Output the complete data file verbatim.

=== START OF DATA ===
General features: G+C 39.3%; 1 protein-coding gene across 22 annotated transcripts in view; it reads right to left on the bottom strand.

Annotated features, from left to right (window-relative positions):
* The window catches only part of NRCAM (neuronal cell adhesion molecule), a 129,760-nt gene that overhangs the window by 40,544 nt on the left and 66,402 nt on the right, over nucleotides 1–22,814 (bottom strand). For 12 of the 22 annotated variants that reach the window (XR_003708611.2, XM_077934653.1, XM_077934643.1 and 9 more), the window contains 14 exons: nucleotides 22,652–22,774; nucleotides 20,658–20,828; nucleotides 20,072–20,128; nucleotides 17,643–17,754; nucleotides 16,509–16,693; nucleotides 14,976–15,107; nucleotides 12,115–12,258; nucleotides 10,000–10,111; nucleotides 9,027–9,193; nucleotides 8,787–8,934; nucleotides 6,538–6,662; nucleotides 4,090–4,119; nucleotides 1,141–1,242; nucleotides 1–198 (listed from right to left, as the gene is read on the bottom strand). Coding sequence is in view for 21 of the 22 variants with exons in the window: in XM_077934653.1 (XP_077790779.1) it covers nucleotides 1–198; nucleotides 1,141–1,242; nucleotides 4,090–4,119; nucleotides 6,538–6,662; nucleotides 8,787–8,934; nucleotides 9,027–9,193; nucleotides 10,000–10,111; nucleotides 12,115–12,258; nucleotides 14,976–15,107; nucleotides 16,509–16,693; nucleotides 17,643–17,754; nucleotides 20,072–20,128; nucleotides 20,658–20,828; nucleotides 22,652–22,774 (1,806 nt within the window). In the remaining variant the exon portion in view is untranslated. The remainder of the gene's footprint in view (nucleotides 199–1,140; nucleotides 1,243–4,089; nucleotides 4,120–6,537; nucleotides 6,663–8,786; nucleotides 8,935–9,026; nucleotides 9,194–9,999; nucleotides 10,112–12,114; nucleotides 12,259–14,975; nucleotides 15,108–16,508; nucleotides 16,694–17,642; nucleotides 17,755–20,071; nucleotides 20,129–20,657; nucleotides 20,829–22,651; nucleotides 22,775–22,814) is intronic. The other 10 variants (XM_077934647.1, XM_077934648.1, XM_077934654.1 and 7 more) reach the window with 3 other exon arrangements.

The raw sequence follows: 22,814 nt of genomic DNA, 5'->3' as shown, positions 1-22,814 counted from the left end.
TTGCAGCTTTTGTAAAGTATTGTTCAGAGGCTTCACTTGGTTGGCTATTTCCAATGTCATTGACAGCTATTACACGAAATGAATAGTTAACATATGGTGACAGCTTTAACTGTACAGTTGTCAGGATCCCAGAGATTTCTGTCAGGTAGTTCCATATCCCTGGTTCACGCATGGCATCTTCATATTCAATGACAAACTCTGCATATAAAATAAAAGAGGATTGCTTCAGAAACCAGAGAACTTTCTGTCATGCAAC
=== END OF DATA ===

General features: G+C 39.3%; 1 protein-coding gene across 22 annotated transcripts in view; it reads right to left on the bottom strand.

Annotated features, from left to right (window-relative positions):
* The window catches only part of NRCAM (neuronal cell adhesion molecule), a 129,760-nt gene that overhangs the window by 40,544 nt on the left and 66,402 nt on the right, over nucleotides 1–22,814 (bottom strand). For 12 of the 22 annotated variants that reach the window (XR_003708611.2, XM_077934653.1, XM_077934643.1 and 9 more), the window contains 14 exons: nucleotides 22,652–22,774; nucleotides 20,658–20,828; nucleotides 20,072–20,128; nucleotides 17,643–17,754; nucleotides 16,509–16,693; nucleotides 14,976–15,107; nucleotides 12,115–12,258; nucleotides 10,000–10,111; nucleotides 9,027–9,193; nucleotides 8,787–8,934; nucleotides 6,538–6,662; nucleotides 4,090–4,119; nucleotides 1,141–1,242; nucleotides 1–198 (listed from right to left, as the gene is read on the bottom strand). Coding sequence is in view for 21 of the 22 variants with exons in the window: in XM_077934653.1 (XP_077790779.1) it covers nucleotides 1–198; nucleotides 1,141–1,242; nucleotides 4,090–4,119; nucleotides 6,538–6,662; nucleotides 8,787–8,934; nucleotides 9,027–9,193; nucleotides 10,000–10,111; nucleotides 12,115–12,258; nucleotides 14,976–15,107; nucleotides 16,509–16,693; nucleotides 17,643–17,754; nucleotides 20,072–20,128; nucleotides 20,658–20,828; nucleotides 22,652–22,774 (1,806 nt within the window). In the remaining variant the exon portion in view is untranslated. The remainder of the gene's footprint in view (nucleotides 199–1,140; nucleotides 1,243–4,089; nucleotides 4,120–6,537; nucleotides 6,663–8,786; nucleotides 8,935–9,026; nucleotides 9,194–9,999; nucleotides 10,112–12,114; nucleotides 12,259–14,975; nucleotides 15,108–16,508; nucleotides 16,694–17,642; nucleotides 17,755–20,071; nucleotides 20,129–20,657; nucleotides 20,829–22,651; nucleotides 22,775–22,814) is intronic. The other 10 variants (XM_077934647.1, XM_077934648.1, XM_077934654.1 and 7 more) reach the window with 3 other exon arrangements.

The raw sequence follows: 22,814 nt of genomic DNA, 5'->3' as shown, positions 1-22,814 counted from the left end.
TTGCAGCTTTTGTAAAGTATTGTTCAGAGGCTTCACTTGGTTGGCTATTTCCAATGTCATTGACAGCTATTACACGAAATGAATAGTTAACATATGGTGACAGCTTTAACTGTACAGTTGTCAGGATCCCAGAGATTTCTGTCAGGTAGTTCCATATCCCTGGTTCACGCATGGCATCTTCATATTCAATGACAAACTCTGCATATAAAATAAAAGAGGATTGCTTCAGAAACCAGAGAACTTTCTGTCATGCAAC